Impending Elephant Extinction Will Significantly Raise Carbon Dioxide Levels

There are dire consequences to leaving elephant populations unprotected.

As megaherbivores, forest elephants have a significant effect in the environment around them. Now, new research is revealing that their impact also extends to tree populations and carbon levels in the forest.

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This is because elephant populations assist in the growth of slow-growing trees that sequester more carbon from the atmosphere. They do this by eating the fast-growing species. This means that the extinction of forest elephants would see a reduction of slow-growing species as fast-growing species would take over.

A mathematical computer model

Stephen Blake, Ph.D., assistant professor of biology at Saint Louis University, and his team developed a mathematical computer model to explore what would happen to the forest with and without elephant presence.

"Lo and behold, as we look at numbers of elephants in a forest and we look at the composition of forest over time, we find that the proportion of trees with high density wood is higher in forests with elephants," Blake said.

"The simulation found that the slow-growing plant species survive better when elephants are present. These species aren't eaten by elephants and, over time, the forest becomes dominated by these slow-growing species. Wood (lignin) has a carbon backbone, meaning it has a large number of carbon molecules in it. Slow growing high wood density species contain more carbon molecules per unit volume than fast growing low wood density species. As the elephants "thin" the forest, they increase the number of slow-growing trees and the forest is capable of storing more carbon."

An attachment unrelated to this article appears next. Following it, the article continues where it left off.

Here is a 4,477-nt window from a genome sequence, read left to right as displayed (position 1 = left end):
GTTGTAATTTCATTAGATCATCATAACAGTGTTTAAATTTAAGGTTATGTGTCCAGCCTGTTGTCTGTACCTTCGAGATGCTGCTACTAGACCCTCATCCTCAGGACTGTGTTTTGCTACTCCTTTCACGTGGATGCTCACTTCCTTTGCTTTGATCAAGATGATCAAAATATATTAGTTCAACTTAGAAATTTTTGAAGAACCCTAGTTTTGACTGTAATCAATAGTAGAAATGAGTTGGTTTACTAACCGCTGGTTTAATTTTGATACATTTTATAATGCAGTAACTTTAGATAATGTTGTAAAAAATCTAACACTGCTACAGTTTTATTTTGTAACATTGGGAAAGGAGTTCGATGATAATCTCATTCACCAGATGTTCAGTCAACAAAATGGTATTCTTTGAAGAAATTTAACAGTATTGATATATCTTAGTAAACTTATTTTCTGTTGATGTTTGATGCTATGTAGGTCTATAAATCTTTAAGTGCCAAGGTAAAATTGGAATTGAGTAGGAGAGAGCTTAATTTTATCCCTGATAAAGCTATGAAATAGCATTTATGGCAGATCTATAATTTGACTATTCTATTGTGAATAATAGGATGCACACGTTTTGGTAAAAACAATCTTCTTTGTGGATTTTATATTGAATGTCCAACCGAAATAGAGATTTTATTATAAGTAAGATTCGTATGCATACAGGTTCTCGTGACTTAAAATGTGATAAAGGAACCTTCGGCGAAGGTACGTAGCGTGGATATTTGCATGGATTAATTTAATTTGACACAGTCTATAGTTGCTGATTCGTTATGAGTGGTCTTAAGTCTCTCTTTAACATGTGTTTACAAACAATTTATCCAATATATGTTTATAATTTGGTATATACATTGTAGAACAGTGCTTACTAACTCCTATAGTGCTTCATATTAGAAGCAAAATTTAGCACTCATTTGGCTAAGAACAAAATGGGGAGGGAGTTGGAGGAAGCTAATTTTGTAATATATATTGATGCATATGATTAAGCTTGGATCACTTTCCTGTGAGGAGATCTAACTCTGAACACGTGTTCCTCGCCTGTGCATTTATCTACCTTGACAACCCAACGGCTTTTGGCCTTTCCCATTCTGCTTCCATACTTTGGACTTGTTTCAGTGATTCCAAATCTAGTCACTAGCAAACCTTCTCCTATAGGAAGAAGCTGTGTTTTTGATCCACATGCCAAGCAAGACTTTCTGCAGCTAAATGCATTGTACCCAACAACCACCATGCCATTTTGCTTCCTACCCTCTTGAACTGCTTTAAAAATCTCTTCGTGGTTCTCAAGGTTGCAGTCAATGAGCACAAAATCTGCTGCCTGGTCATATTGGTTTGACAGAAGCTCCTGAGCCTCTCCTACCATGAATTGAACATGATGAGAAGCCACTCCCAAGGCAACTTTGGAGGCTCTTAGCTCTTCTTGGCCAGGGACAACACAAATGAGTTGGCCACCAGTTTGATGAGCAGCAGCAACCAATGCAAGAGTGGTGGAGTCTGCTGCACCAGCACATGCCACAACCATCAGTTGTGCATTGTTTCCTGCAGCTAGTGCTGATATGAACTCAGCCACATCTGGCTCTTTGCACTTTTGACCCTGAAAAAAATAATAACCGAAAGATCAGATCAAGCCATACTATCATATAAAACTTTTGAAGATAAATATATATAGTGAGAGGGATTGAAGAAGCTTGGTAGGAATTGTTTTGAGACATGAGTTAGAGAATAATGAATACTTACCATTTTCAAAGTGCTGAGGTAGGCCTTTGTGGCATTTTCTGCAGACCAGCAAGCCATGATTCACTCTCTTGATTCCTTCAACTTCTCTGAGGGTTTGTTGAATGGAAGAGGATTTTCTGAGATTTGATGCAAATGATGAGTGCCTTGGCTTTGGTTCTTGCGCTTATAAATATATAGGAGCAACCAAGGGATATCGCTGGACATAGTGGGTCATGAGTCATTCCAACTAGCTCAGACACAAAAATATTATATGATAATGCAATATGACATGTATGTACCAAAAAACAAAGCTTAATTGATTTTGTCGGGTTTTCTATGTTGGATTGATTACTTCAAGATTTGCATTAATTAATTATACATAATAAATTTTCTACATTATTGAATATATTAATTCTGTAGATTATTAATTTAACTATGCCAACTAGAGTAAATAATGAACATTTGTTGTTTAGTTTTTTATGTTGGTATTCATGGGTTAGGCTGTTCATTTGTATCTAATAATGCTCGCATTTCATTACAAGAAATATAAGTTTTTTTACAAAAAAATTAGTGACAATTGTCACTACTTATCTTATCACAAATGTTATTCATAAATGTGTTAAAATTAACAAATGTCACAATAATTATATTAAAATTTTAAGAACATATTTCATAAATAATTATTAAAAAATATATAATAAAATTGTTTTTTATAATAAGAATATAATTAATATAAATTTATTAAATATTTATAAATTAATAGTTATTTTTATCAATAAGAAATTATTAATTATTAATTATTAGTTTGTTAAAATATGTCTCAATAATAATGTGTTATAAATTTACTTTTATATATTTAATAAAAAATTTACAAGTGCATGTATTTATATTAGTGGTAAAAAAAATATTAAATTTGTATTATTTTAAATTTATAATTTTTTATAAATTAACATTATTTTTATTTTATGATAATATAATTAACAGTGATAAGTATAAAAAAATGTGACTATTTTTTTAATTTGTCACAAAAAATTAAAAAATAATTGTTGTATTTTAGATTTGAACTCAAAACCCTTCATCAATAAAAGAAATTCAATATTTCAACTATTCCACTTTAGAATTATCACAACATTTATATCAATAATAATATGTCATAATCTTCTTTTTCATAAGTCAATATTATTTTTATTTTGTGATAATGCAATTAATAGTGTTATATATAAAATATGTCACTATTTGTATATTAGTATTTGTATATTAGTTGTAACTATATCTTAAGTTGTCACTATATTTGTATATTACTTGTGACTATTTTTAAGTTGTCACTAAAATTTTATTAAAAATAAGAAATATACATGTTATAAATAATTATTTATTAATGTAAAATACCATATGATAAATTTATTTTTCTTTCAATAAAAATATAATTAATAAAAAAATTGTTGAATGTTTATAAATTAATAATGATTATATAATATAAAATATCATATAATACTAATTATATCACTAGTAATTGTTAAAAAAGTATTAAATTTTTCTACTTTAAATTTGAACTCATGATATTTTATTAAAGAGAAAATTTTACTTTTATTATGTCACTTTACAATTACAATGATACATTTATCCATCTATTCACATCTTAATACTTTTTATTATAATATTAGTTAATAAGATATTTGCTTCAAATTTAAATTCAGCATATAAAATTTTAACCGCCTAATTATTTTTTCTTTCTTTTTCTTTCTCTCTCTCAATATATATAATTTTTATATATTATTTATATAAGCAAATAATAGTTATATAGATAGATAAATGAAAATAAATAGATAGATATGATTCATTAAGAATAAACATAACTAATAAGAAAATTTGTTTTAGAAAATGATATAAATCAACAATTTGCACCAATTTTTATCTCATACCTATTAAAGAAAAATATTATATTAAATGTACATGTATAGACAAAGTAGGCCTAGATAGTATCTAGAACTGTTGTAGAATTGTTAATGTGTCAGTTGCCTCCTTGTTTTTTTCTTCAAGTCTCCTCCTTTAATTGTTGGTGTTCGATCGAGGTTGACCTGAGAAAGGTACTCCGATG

The team found clear ecological benefits to the elephant populations. In fact, in monetary terms, they estimated that forest elephants represent a carbon storage service of $43 billion.

"The sad reality is that humanity is doing its best to rid the planet of elephants as quickly as it can," Blake said. "Forest elephants are rapidly declining and facing extinction. From a climate perspective, all of their positive effect on carbon and their myriad other ecological roles as forest gardeners and engineers will be lost."

An environmental advantage

Besides being intelligent beings, elephants clearly represent an environmental advantage. As such, it is in our best interest to protect them from extinction.

"Elephants are a flagship species. People love elephants -- we spend millions every year on cuddly toys, they are zoo favorites and who didn't cry during Dumbo? and yet we're pushing them closer to extinction every day. On one hand we admire them and feel empathy and are horrified when they are murdered and on the other hand we're not prepared to do anything serious about it. The consequences may be severe for us all. We need to change our ways.

"Besides, it just makes good sense to keep them around. They're doing an amazing job of helping the planet store carbon for free."

The study is recently published in Nature Geoscience.

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